Curriculum Design in Higher Education Using a Learning Outcome-Led Model: Its Influence on How Students Perceive Learning
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AbstractThis thesis examines the potential of a learning outcome-led model of curriculum design to influence how students perceive learning in education studies within a modular context of a new university. It identifies and compares the conceptions of learning held by students and lecturers on traditional and outcome-led modules, and it explores and specifies the design factors which shape these conceptions. The issue is located within the interpretivist paradigm for the research seeks understanding which derives from the perceptions, attitudes and beliefs that students and their lecturers hold about learning in a given context. But the methodology employed is not wholly consistent with this paradigm, for a qualitative approach is complemented by the use of factor analysis techniques to facilitate the identification of the design features which influence how students perceive learning. The approach is thus eclectic drawing on quantitative methods to examine what is essentially qualitative data. An innovative model of learning outcome-led design is proposed, implemented and modified as a result of the research. The learner is placed at the centre of the learning experience which is defined as incorporating three domains: the teaching context; the assessment régime; and the directed learning undertaken by students outside of taught sessions. The model incorporates a trichotomy of outcomes which define the subject -specific, the transferable skills and the generic academic outcomes which influence directly both the content and process of learning, and which successful students are expected to achieve on completion of a module. The findings show that five design features influence how students perceive learning: the clarity of expectations; congruence between the content and process of each domain of the learning experience; direction in respect to the learning activities which should be undertaken in each domain to achieve the outcomes; and the content and process of the teaching context. The data suggest that a much higher profile should be given to metacognitive skills in curriculum development in HE because how students perceive both the process and the content of learning profoundly influences their conception of learning and, consistent with the underpinning theory, how they approach learning and therefore ultimately the kind of outcomes they achieve. The research leads to recommendations for the modification of the three models of learning in context; Ramsden (1988), Biggs (1990b) and Prosser (1995), which are presented and analysed in the thesis. The findings suggest that the learning experience should be redefined to specify the three domains - the teaching context, assessment régime and directed learning - and that clarity of expectations, metacognitive skills and congruence between the content and process of learning in each of the domains should be articulated as directly influencing students' conceptions of learning. The models should also seek to indicate that learning outcomes influence how students perceive learning, and that therefore they feature both at the starting point and as the end product of a contextualised learning process. The findings relating to students' conceptions of learning show that the study of outcome-led modules has resulted in a much greater degree of congruence between how lecturers and students perceive learning in a given module and that fewer students studying outcome-led modules hold a quantitative conception of learning. This suggests that the outcome-led model does have the potential to improve teaching and learning and consequently that there is an educational rationale for curriculum development premised on this model.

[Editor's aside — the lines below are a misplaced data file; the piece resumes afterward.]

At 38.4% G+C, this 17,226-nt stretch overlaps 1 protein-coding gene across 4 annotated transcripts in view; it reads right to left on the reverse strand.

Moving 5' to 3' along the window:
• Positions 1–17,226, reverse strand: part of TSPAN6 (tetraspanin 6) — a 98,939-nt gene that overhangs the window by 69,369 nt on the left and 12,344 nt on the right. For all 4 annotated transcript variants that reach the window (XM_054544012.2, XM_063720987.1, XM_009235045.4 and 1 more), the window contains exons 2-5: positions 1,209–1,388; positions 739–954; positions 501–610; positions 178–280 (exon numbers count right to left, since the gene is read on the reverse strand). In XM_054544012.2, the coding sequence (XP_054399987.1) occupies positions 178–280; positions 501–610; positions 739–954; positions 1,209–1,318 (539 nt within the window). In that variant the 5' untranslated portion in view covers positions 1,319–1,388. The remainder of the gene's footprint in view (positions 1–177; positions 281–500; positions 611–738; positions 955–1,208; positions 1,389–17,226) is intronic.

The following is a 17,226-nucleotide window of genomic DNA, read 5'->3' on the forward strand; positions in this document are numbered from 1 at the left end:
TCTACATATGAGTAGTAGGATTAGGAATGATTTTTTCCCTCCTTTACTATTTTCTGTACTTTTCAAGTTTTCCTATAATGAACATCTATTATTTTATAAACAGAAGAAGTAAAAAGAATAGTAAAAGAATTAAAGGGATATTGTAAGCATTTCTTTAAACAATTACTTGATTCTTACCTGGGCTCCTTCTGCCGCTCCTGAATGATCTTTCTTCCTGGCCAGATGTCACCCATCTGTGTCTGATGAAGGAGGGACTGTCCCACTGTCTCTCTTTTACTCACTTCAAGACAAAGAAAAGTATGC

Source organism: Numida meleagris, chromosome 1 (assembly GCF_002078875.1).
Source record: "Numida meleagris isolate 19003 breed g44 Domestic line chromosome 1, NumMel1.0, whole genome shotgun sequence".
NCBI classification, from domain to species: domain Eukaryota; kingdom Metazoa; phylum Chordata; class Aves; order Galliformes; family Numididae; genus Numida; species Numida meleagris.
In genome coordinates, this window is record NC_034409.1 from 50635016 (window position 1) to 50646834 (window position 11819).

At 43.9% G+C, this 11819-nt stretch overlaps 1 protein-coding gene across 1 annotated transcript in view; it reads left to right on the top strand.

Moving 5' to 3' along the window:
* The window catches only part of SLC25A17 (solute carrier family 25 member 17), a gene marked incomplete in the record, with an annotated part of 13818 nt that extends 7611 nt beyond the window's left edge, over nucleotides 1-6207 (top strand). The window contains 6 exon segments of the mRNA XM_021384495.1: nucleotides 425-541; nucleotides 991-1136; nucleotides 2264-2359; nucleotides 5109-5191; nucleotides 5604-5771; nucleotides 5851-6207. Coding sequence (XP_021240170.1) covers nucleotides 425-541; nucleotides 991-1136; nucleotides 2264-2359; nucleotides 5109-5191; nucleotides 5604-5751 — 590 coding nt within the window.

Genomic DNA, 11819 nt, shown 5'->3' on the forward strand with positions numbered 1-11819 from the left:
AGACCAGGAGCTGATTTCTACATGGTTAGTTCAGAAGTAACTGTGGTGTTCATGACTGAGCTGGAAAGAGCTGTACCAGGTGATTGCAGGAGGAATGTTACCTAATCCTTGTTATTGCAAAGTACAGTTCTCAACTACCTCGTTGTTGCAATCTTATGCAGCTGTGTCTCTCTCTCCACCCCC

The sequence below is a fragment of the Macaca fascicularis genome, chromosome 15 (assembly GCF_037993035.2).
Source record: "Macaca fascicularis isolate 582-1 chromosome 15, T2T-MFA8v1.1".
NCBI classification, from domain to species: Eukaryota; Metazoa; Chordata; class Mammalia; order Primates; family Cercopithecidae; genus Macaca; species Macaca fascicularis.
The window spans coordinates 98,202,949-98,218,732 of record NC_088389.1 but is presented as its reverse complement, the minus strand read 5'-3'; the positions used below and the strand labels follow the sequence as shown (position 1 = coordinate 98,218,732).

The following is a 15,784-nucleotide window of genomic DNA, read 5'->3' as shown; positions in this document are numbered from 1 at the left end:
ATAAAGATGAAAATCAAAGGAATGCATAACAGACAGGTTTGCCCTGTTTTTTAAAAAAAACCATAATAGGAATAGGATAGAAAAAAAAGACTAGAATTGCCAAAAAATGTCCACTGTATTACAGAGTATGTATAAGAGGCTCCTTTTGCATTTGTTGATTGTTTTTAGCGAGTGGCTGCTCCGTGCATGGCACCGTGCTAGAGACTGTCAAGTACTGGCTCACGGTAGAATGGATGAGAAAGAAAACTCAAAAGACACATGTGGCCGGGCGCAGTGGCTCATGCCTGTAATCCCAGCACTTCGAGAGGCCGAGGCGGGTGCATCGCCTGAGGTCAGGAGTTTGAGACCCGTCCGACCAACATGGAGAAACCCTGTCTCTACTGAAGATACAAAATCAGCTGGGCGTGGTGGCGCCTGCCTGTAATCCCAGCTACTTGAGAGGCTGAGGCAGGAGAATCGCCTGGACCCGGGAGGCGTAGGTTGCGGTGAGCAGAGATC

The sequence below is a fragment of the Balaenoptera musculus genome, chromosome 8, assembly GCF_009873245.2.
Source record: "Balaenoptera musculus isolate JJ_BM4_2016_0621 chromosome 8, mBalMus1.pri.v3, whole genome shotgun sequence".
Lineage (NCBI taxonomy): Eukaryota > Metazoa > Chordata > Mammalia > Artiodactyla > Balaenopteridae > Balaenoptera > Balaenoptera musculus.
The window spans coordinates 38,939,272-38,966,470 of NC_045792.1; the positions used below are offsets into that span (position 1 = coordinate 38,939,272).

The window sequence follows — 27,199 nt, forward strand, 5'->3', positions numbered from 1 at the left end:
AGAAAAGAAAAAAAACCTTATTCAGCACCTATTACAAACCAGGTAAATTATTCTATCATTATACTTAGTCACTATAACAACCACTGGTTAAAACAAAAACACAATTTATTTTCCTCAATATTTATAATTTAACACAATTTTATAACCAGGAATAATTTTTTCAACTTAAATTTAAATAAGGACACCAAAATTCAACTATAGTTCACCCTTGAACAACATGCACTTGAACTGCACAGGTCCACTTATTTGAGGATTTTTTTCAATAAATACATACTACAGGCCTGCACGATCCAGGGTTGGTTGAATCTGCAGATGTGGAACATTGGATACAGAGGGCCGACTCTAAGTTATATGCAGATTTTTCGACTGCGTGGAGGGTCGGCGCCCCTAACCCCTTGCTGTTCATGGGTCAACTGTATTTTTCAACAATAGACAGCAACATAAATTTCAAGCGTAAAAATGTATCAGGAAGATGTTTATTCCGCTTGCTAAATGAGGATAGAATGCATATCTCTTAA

PublisherUniversity of Wolverhampton
TypeThesis or dissertation
DescriptionSubmitted in partial fulfilment of the requirements of the University of Wolverhampton for the degree of Doctor of Philosophy. The research programme was carried out in the School of Education, University of Wolverhampton.
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